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uncg nutrition major

uncg nutrition major

Description

School: University of North Carolina - Greensboro
Department: Nutrition and Food Sciences
Course: Nutrition Through the Life Cycle
Professor: Lenka shriver
Term: Fall 2016
Tags: PregnancyConditions, infantnutrition, and breastfeeding
Cost: 50
Name: Exam Study Guide
Description: These notes cover the study slides for our exam
Uploaded: 10/27/2016
16 Pages 227 Views 0 Unlocks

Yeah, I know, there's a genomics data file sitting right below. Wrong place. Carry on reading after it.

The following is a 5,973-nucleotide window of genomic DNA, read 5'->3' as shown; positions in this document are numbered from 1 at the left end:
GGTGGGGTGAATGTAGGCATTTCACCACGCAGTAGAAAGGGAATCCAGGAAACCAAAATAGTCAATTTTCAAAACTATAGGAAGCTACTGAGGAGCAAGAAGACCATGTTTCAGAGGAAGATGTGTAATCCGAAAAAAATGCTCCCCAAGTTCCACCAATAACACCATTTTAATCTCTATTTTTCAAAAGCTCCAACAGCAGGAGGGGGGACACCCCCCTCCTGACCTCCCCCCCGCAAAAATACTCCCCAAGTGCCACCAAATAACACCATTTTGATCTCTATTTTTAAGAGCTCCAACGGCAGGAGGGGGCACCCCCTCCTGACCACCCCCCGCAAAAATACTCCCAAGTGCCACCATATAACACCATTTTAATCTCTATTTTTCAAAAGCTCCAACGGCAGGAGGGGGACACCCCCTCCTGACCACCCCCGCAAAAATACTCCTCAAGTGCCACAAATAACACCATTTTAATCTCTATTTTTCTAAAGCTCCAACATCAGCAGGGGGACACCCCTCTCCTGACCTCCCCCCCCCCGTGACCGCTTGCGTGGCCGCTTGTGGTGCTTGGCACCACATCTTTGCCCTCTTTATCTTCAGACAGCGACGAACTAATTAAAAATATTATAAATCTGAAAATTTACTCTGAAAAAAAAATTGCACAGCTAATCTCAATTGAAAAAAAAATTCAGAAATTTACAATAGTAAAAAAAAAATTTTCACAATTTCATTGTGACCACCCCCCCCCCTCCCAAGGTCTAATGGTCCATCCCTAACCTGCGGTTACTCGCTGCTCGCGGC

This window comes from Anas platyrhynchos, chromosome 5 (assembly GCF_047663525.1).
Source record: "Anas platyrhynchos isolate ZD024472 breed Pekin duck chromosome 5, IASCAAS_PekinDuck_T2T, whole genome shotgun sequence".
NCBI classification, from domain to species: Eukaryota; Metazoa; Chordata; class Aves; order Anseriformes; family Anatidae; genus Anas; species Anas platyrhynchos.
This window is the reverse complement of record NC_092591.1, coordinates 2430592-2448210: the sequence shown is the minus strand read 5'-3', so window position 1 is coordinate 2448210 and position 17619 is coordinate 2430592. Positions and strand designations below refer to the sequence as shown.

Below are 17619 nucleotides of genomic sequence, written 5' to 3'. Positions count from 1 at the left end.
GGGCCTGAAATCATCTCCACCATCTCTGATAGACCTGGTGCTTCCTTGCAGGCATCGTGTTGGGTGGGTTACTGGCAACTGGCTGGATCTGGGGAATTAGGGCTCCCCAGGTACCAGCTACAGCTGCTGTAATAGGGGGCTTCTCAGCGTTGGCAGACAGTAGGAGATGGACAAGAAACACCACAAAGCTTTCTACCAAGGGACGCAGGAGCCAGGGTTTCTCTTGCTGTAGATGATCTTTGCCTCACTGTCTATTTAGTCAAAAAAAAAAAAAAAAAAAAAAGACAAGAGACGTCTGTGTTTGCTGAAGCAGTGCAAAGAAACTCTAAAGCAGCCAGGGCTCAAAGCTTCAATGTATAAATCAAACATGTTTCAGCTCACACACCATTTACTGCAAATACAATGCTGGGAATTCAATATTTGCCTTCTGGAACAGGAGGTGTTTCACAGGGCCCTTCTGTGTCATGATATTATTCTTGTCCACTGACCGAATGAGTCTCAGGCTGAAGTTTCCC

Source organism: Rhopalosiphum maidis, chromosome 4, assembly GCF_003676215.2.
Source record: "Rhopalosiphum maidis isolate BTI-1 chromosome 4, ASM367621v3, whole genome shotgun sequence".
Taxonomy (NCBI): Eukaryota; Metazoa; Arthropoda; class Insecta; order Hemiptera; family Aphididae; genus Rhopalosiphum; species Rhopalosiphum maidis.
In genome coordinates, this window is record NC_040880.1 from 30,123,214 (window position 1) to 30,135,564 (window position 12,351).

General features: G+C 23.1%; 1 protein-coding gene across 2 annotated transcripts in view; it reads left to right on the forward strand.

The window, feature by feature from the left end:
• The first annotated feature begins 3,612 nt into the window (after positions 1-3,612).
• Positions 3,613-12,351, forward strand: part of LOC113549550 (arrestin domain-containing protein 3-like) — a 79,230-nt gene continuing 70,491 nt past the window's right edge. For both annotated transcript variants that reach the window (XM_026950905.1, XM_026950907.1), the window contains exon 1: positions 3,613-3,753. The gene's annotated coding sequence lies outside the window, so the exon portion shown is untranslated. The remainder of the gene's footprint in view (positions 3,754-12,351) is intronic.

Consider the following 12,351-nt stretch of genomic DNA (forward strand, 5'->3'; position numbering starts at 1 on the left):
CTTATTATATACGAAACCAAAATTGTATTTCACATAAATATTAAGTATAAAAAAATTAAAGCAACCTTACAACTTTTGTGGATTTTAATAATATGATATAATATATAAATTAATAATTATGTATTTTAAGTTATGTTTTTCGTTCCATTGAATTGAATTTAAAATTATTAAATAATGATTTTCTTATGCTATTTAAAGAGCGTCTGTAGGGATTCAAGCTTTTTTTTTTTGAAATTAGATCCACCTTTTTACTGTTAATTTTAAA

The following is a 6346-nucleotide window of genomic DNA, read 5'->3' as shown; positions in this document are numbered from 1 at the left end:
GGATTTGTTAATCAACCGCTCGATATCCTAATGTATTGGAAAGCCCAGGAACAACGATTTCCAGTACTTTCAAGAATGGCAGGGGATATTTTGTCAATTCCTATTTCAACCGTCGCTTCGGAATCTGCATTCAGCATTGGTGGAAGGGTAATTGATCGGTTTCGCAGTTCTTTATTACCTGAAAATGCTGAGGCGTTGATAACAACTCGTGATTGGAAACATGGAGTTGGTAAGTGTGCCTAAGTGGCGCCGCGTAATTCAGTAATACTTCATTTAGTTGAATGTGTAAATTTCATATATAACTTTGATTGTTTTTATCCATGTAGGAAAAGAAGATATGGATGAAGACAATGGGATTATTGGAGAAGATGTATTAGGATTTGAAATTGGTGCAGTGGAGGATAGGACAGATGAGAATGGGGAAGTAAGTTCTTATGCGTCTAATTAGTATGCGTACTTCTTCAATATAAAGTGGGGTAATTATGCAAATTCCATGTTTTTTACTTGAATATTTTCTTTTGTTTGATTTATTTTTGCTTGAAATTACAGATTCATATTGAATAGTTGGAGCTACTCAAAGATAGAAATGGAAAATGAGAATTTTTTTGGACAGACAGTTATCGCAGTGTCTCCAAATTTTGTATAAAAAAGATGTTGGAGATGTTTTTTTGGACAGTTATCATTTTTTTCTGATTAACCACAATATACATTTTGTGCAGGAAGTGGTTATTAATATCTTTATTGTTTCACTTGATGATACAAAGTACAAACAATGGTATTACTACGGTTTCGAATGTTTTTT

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NTR Exam 2 Study Guide Conditions in Pregnancy  Obesity linked to unfavorable metabolic changes-know examples; Association with hypertension and GD  Unfavorable metabolic changes:   blood glucose levels   C-reactive protein levels   blood levels of insulin & insulin resistance   blood pressure  High Total, LDL-cholesterol & Triglycerides  Low HDL-cholesterol  Obesity associated with higher rates of  Stillbirth  Large for gestational newborns  Cesarean-section delivery  May increase risk of child becoming overweight or having Type 2  diabetes later in life  Hypertension (HTN) is defined as blood pressure ≥140 mm Hg systolic or ≥90 mm Hg diastolic blood pressure  Affects 6 to 10% of pregnancies  Stillbirths, fetal & newborn deaths, & other adverse conditions  “Pregnancy-induced hypertension” is being replaced with  “hypertensive disorders of pregnancy”  Preclampsia-Eclampsia  A pregnancy-specific syndrome occurring >20 weeks gestation  accompanied by proteinuria  Proteinuria—urinary excretion of ≥0.3 gram protein in 24-hour urine sample  (or >30 mg/dL protein or ≥2 on dipstick reading)   Eclampsia—occurrence of seizures not attributed to other causes  Diabetes: a leading complication in pregnancy  Forms of diabetes include: Type 1 diabetes—Results from destruction of insulin-producing cells of  pancreas  Type 2 diabetes—Due to body’s inability to use insulin normally, or  produce enough insulin  Gestational—CHO intolerance with 1st onset during pregnancy  All pregnant women should be screened at first prenatal visit.   Confirm positive result for any of following for diagnosis:  Hemoglobin A1c (A1c) >6.5%  Fasting plasma glucose >126 mg/dL (7.0 mmol/L)  2-hour glucose >200 mg/dL after 75 g oral load  Classic symptoms of hyperglycemia present  Random plasma glucose >200 mg/dL  Lactation  Recommendations: Exclusive breastfeeding for 1st 6 mos, continue w/ food  introduction until 12 mos  Who is likely to breastfeed less in our population?  Obesity and breastfeeding  Overweight & obesity prior to pregnancy & excess prenatal  weight gain breastfeed for shorter duration  Socioeconomic  Both low-income & more affluent mothers need breastfeeding  support  Physiology of Lactation  Mammary glands – the breasts, growth stimulated by estrogen &  progesterone  secretory cells - Cells in milk gland that are responsible for  secreting milk components into ducts  myoepithelial cells – cells lining the alveoli that contract during  letdown to cause milk ejection  alveoli – milk-producing cells that form cavities in the breast  (milk storage), contract during letdown which causes milk  ejection  Lactogenesis-production of milk  Lactogenesis I (birth to 2-5 days)   milk formation begins  Lactogenesis II (begins 2-5 days after birth)   increased blood flow to breast; milk “comes in”  Lactogenesis III (begins at ~10 day after birth)   milk composition is stable  Moms benefit most from a home visit by a lactation consultant  5-10 days after birth of baby  Hormonal control of lactation  Estrogen – causes development of ducts in breast  Progesterone - causes development of alveoli in breast  Oxytocin - Hormone produced during letdown that causes milk  to eject into ducts Stimulates letdown  Tingling of the breast may occur   corresponding to contractions in   milk duct  Causes uterus to contract, seal blood vessels, & shrink in  size  Prolactin – stimulates the production of milk, Released in  response to:   suckling, stress, sleep,   & sexual intercourse  Letdown reflex- milk is released from the secretory cells of the aveoli &  transported from ducts to the nipple, stimulated by oxytocin  Human milk composition changes:  over a single feeding, over a day,   based on infant’s age, presence of infection in the breast, with menses, & maternal nutrition status Colostrum- The first milk secreted during the first few days  postpartum  Very high in proteins such as secretory Immunoglobulin A &  lactoferrin  Only a very small amount needed for the newborn Mature milk Water  Major component in human milk  Isotonic with maternal plasma Energy  ~0.65 kcal/mL  Calories may vary with fat, protein and carbohydrate composition  Lower in calories than human milk substitute (HMS) Lipids provide approximately 50% of the calories in human milk  Effect of maternal diet on fat composition  Fatty acid profile reflects dietary intake of mother  Very  fat diet with adequate CHO & protein, milk is  in medium-chain  fatty acids  DHA (docosahexaenoic acid)  Essential for retinal development  Associated with higher IQ scores Trans fatty acids  Present in human milk from maternal diet Cholesterol  Higher in human milk than HMS  Early consumption of cholesterol through breast milk appears to be  related to lower blood cholesterol levels later in life Total proteins  Lower than in whole cow’s milk (0.32 vs. 0.96 g/fl oz)  Have antiviral & antimicrobial effects  Casein  Main protein in mature human milk  Facilitates calcium absorption  Whey  A soluble protein that precipitates by acid or enzyme  Some minerals, hormones & vitamin binding proteins are part of whey  Includes lactoferrin, an iron carrier Carbs  Lactose  Dominant CHO in breastmilk  Enhances calcium absorption  Oligosaccharides  A medium-length CHO  Prevent binding of pathogenic microorganisms to gut, which prevents  infection & diarrhea  Comparisons between colostrum and mature milk  Colostrum  Mature Milk First few days postpartum